Ludovic Ballouard Upside Down – quirky yet supremely innovative: a close look review.

Pinterest LinkedIn Tumblr +

Ludovic Ballouard released the ‘Upside Down’ in 2015 as a limited series of twelve watches cased in red gold and twelve in platinum. The series have been in production ever since, and we recently received a loaner of this magnificent platinum cased version. Here is our close look into this watch.

Ludovic Ballouard Upside Down

The Ludovic Ballouard Upside Down in platinum as reviewed retails for CHF 82,000, and in red gold for CHF 75,000. Both prices are before taxes. Customizations are possible for this watch. Please contact Ludovic for details.

The case, dial and hands

The case is crafted in platinum, and though at first glance it looks like a standard round case, it features some details which make it quite a special piece. The case is 41mm in diameter with a height of 11mm, makes it rather slim, and suitable for a dress watch. The shape extends a rather pronounced curve at the lugs, allowing it to hug the wrist, and for the watch to sit comfortably. Despite it being a rather heavy watch, weighing 120.1g on our digital gram scale.

How does it work?

The hour markers are arabic numerals, each on a small disc. The current hour is noted by the arabic numeral being right side up, and denoted with a dot, while the past hours and future hours are all upside down, giving rise to the model name of the watch. At the top of each hour, a little magic dance occurs. The past hour jumps 180 degrees to become upside down, and the next hour does the same to become right side up. The dot is hidden under the rehaut, as the dial is slightly larger than the case opening.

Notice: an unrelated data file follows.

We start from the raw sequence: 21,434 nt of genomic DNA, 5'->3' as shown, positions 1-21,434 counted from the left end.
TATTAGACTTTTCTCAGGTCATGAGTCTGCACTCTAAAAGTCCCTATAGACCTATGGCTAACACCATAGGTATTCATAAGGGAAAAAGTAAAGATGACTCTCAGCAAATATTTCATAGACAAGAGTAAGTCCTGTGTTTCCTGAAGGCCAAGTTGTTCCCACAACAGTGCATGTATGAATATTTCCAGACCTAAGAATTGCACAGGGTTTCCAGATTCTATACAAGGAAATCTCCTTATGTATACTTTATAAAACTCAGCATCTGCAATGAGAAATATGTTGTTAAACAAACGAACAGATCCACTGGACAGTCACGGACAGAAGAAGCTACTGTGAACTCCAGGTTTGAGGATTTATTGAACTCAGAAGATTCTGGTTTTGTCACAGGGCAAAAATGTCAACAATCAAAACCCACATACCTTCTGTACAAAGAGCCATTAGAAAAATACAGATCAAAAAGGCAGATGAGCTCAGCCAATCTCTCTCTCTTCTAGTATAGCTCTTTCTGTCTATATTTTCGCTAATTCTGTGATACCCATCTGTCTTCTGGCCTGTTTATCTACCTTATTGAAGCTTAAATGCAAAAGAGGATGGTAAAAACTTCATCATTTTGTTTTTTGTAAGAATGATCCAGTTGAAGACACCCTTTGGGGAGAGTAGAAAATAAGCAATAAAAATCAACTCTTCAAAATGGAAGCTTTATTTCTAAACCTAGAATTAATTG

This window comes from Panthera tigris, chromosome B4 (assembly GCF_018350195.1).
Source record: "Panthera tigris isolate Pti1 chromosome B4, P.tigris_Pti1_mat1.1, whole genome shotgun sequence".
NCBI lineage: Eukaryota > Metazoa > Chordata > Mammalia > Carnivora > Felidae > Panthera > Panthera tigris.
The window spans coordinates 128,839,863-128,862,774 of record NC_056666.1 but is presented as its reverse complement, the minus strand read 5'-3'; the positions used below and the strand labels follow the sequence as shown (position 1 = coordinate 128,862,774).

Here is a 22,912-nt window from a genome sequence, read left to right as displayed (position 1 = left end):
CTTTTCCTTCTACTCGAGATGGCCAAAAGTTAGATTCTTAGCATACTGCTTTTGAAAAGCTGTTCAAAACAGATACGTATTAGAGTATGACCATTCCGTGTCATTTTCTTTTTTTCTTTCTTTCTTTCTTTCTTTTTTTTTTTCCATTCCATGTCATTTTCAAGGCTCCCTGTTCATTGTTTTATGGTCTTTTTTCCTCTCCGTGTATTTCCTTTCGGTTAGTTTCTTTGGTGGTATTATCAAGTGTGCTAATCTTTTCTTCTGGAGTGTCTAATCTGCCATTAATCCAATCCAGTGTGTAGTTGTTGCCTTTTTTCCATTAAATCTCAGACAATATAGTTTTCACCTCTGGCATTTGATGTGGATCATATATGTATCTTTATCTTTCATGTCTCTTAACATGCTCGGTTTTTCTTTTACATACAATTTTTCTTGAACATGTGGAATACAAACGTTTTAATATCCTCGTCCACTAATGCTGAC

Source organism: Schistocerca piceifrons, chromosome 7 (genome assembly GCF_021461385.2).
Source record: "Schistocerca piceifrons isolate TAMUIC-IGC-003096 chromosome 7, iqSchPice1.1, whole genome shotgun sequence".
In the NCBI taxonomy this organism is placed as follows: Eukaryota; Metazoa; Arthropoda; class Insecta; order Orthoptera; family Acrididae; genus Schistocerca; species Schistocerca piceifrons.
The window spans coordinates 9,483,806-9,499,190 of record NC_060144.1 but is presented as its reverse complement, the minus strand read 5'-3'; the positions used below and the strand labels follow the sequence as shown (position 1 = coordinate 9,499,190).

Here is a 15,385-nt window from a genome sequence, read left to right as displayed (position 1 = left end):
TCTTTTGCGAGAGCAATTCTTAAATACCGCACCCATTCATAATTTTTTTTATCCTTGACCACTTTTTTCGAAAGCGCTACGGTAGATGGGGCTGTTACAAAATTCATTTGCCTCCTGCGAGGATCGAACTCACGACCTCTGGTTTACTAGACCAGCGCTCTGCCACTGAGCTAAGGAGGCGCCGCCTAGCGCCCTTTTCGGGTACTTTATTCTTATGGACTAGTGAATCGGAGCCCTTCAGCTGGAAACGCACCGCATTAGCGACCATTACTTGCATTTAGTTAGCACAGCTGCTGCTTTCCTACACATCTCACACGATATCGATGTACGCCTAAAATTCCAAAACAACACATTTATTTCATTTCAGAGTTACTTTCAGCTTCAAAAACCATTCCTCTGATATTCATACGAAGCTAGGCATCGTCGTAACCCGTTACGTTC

Here is the Ludovic Ballouard video showing the jump each hour.

The pin buckle is also in platinum, and is crafted in the shape of a B, representing the brand name. The crown is also a simple affair, though fairly bulbous and protected by two guard ridges. The crown is also made in platinum, an unusual choice as most platinum cases come with white gold crowns, and is hand engraved with “LB”.

The arabic numerals, and all other markers including the branding information is transfer printed in white paint which in the review sample is non-luminous. The dial is blue coated titanium, with a very fine texture, allowing it to shimmer in the light under some angles, to provide added visual interest.

The movement

The movement is rather complex, and quite a sight to behold from the sapphire case back. The movement is designated the Caliber B01 and is developed in-house by Ludovic himself. It has a power reserve of 36 hours, with a beat of 21,600 bph. The caliber comprises of 228 individual components, with 51 jewels, and measures 35mm in diameter.

Movement finishing is not at the stratospheric levels that some independents achieve in the haute horlogerie space. But judged to be adequate. This is a good level of engineering finish, and should work well. The movement has been in use since 2015, and we assume all kinks have been ironed out. In the sample we had for a week, it worked flawlessly.